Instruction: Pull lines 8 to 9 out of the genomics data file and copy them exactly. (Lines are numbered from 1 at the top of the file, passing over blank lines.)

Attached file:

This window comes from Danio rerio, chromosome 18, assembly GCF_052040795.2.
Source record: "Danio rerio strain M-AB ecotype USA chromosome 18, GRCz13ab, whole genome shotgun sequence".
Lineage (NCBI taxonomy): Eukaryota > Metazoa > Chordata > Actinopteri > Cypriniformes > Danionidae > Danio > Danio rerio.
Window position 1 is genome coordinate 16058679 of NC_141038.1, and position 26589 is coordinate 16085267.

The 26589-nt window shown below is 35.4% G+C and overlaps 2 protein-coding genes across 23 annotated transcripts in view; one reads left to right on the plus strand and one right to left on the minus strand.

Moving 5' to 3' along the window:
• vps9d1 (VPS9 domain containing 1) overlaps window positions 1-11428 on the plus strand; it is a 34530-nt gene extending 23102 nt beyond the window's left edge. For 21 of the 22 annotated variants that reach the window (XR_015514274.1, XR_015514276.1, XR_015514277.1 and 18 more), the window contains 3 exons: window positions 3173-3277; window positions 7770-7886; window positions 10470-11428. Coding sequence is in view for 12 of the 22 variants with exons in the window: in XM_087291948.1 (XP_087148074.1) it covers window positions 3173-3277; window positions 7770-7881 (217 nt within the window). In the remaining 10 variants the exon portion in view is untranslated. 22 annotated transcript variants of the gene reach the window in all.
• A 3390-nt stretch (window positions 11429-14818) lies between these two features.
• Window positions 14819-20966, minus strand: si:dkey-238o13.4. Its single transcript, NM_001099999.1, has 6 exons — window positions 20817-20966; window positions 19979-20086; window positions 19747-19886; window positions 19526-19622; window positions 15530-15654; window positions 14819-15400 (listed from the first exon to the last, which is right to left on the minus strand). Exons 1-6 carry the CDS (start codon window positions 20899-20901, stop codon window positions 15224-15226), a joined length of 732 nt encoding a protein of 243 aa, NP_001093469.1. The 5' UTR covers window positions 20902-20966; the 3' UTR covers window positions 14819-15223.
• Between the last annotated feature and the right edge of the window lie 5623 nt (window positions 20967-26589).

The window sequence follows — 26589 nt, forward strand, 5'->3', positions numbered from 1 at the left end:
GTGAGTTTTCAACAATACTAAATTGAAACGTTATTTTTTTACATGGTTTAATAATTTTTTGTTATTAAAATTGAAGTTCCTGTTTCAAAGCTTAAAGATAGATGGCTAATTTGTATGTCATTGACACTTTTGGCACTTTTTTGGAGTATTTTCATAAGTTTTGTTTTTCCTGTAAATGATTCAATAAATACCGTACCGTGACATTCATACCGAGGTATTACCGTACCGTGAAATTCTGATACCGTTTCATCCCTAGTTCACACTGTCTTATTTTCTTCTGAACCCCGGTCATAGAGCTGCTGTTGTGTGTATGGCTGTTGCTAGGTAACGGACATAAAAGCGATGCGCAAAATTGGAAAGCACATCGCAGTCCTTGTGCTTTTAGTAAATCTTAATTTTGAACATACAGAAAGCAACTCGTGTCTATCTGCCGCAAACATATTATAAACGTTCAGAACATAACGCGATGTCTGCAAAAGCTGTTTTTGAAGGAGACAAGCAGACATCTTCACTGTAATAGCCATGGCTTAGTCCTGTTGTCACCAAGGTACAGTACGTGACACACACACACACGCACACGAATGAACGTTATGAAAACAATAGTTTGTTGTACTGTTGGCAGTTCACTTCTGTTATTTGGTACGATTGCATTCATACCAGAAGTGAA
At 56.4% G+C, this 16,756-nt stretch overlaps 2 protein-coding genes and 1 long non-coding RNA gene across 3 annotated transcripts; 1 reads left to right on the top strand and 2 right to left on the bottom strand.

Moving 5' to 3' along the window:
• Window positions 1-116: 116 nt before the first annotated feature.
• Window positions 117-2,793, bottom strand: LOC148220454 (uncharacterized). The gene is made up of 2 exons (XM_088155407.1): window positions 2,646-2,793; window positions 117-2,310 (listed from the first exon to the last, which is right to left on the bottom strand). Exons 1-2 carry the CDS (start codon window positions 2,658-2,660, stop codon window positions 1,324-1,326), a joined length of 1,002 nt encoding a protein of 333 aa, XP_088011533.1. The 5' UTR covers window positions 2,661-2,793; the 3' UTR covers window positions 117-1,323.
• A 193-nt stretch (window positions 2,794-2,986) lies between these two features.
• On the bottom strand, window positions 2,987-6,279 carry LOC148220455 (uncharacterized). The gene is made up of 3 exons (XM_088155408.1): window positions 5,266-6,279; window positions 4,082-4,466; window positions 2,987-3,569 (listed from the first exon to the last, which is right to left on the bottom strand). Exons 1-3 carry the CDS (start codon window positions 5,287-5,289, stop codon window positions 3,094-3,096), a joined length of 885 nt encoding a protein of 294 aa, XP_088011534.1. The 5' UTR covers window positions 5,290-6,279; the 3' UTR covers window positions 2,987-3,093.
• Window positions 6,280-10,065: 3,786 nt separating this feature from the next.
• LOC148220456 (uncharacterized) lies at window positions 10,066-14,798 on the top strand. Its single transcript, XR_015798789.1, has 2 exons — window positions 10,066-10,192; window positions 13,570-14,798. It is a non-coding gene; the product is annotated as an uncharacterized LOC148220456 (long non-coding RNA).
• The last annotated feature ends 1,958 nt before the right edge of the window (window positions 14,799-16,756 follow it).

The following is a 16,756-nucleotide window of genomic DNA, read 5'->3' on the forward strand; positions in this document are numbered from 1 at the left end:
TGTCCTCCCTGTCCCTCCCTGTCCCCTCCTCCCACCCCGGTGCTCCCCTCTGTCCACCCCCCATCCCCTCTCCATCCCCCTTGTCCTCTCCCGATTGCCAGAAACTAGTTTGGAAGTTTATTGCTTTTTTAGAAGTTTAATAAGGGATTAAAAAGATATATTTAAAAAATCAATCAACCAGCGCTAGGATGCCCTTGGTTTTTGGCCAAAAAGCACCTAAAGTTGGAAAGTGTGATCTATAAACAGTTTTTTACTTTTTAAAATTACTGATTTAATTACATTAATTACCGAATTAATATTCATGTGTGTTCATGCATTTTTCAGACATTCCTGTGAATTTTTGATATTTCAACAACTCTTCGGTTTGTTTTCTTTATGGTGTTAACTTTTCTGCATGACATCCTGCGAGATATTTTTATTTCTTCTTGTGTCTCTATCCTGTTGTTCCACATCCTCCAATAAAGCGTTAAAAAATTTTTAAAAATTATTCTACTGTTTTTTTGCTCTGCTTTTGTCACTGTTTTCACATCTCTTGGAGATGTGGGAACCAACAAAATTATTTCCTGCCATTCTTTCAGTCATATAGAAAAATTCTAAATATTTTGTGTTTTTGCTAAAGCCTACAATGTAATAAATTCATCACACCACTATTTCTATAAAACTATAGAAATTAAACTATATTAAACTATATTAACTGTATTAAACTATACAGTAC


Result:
• A 3390-nt stretch (window positions 11429-14818) lies between these two features.
• Window positions 14819-20966, minus strand: si:dkey-238o13.4. Its single transcript, NM_001099999.1, has 6 exons — window positions 20817-20966; window positions 19979-20086; window positions 19747-19886; window positions 19526-19622; window positions 15530-15654; window positions 14819-15400 (listed from the first exon to the last, which is right to left on the minus strand). Exons 1-6 carry the CDS (start codon window positions 20899-20901, stop codon window positions 15224-15226), a joined length of 732 nt encoding a protein of 243 aa, NP_001093469.1. The 5' UTR covers window positions 20902-20966; the 3' UTR covers window positions 14819-15223.